Despite the tragedies and miscues, McChrystal has issued some of the strictest directives to avoid civilian casualties that the U.S. military has ever encountered in a war zone. It's "insurgent math," as he calls it – for every innocent person you kill, you create 10 new enemies. He has ordered convoys to curtail their reckless driving, put restrictions on the use of air power and severely limited night raids. He regularly apologizes to Hamid Karzai when civilians are killed, and berates commanders responsible for civilian deaths. "For a while," says one U.S. official, "the most dangerous place to be in Afghanistan was in front of McChrystal after a 'civ cas' incident." The ISAF command has even discussed ways to make not killing into something you can win an award for: There's talk of creating a new medal for "courageous restraint," a buzzword that's unlikely to gain much traction in the gung-ho culture of the U.S. military.Oh, so they're McChrystal's. So Jack's just a tad wrong when he tries to pin some of it on Obama, isn't he?
But however strategic they may be, McChrystal's new marching orders have caused an intense backlash among his own troops. Being told to hold their fire, soldiers complain, puts them in greater danger. "Bottom line?" says a former Special Forces operator who has spent years in Iraq and Afghanistan. "I would love to kick McChrystal in the nuts. His rules of engagement put soldiers' lives in even greater danger. Every real soldier will tell you the same thing." [emphasis added]
The judgment was so appallingly poor some suspect it was deliberate. Among them is the author of the Rolling Stone article.This is a simple rookie error and so it's one that's disappointing to see in the pages of the Pittsburgh Post-Gazette (C'mon guys! You were checking Jack so well there for a while). The Australian Broadcasting Corporation is called ABC. And so is the American Broadcasting Company.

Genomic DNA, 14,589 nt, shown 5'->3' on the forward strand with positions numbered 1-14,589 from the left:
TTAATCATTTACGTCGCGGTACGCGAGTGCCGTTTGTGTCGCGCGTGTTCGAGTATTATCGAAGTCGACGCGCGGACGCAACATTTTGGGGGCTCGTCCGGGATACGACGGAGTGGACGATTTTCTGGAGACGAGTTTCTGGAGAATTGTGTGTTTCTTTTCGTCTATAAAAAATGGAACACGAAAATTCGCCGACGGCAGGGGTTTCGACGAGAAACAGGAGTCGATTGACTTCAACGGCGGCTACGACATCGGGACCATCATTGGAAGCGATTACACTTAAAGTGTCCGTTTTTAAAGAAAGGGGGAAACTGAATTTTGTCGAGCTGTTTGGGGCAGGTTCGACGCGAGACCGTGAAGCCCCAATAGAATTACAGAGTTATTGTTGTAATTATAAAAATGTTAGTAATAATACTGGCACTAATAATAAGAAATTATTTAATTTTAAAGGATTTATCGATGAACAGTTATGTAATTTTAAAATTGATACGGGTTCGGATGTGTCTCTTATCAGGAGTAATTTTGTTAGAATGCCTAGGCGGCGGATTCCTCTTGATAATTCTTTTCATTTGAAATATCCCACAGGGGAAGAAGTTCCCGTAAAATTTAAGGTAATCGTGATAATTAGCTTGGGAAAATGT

"I think they were frustrated with how the policy was going, and I think there was an intent on their part to get a message out about that frustration," Mr. Hastings told the Australian Broadcasting Corp.
"I think they were frustrated with how the policy was going, and I think it was an attempt on their part to get the message out on that frustration," Hastings told ABC News' Diane Sawyer today.So unless there's another news person named Diane Sawyer out there somewhere (one who works in Australia), Jack got this simple, easy to check news fact wrong.
Losing a war causes frustration.Ok, so Jack doesn't think things are going well over there. Hastings puts it this way:
From the start, McChrystal was determined to place his personal stamp on Afghanistan, to use it as a laboratory for a controversial military strategy known as counterinsurgency. COIN, as the theory is known, is the new gospel of the Pentagon brass, a doctrine that attempts to square the military's preference for high-tech violence with the demands of fighting protracted wars in failed states. COIN calls for sending huge numbers of ground troops to not only destroy the enemy, but to live among the civilian population and slowly rebuild, or build from scratch, another nation's government – a process that even its staunchest advocates admit requires years, if not decades, to achieve. The theory essentially rebrands the military, expanding its authority (and its funding) to encompass the diplomatic and political sides of warfare: Think the Green Berets as an armed Peace Corps. In 2006, after Gen. David Petraeus beta-tested the theory during his "surge" in Iraq, it quickly gained a hardcore following of think-tankers, journalists, military officers and civilian officials. Nicknamed "COINdinistas" for their cultish zeal, this influential cadre believed the doctrine would be the perfect solution for Afghanistan. All they needed was a general with enough charisma and political savvy to implement it.Any comments, Jack?
As McChrystal leaned on Obama to ramp up the war, he did it with the same fearlessness he used to track down terrorists in Iraq: Figure out how your enemy operates, be faster and more ruthless than everybody else, then take the fuckers out. After arriving in Afghanistan last June, the general conducted his own policy review, ordered up by Defense Secretary Robert Gates. The now-infamous report was leaked to the press, and its conclusion was dire: If we didn't send another 40,000 troops – swelling the number of U.S. forces in Afghanistan by nearly half – we were in danger of "mission failure." The White House was furious. McChrystal, they felt, was trying to bully Obama, opening him up to charges of being weak on national security unless he did what the general wanted. It was Obama versus the Pentagon, and the Pentagon was determined to kick the president's ass.